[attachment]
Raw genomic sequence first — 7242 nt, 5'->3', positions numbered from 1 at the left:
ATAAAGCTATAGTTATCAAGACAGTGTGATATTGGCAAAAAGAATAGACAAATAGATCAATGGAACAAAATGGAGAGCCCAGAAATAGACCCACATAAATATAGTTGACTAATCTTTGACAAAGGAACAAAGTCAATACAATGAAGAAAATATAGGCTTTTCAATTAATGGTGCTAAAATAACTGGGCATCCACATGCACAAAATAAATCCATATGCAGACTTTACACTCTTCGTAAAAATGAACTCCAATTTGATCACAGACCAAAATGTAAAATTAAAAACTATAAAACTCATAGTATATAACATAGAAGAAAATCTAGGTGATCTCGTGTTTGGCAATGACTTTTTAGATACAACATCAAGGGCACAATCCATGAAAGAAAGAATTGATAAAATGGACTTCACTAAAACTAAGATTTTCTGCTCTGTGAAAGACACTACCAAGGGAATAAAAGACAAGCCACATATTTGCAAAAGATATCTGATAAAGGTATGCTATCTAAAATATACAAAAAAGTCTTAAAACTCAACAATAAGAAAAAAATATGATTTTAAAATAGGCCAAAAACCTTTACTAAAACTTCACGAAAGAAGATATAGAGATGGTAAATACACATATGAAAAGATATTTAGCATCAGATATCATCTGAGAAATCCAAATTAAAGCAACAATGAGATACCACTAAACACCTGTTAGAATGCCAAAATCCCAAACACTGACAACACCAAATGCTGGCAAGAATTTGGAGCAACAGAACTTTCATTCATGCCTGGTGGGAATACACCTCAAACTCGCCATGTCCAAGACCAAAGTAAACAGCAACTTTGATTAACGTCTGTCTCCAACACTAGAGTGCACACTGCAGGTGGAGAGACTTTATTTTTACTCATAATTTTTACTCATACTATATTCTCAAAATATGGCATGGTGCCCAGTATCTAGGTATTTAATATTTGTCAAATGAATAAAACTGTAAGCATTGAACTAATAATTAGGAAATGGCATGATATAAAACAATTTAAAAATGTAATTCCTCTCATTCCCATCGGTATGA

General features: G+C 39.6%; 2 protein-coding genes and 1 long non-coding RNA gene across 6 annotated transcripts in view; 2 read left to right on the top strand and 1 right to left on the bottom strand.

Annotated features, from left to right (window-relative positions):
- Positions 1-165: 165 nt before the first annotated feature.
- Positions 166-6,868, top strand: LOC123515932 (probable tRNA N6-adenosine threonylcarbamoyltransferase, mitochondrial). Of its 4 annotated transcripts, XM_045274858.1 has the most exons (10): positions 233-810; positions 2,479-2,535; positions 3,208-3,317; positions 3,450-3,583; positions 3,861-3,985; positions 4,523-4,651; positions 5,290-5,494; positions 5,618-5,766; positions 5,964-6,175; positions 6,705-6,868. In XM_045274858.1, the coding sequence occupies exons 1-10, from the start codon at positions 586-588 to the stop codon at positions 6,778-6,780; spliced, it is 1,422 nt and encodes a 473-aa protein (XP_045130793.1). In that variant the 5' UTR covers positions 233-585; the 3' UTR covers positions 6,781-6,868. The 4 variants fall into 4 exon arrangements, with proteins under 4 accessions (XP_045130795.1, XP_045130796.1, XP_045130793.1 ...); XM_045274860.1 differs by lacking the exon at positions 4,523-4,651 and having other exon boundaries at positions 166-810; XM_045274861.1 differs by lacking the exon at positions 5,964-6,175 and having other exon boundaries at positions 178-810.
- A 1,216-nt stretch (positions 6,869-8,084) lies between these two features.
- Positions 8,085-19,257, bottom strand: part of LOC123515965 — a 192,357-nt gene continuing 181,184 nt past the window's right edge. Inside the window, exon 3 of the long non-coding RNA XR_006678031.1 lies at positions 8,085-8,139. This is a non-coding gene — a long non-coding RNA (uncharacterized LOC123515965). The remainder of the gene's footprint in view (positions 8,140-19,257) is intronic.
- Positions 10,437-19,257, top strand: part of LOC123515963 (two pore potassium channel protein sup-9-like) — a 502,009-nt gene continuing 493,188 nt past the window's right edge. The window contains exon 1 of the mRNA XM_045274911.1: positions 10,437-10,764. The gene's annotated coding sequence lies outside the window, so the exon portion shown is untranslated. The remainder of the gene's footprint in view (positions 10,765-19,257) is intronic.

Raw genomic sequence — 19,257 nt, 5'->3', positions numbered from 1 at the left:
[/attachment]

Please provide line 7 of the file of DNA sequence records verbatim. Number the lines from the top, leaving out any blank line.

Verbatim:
- A 1,216-nt stretch (positions 6,869-8,084) lies between these two features.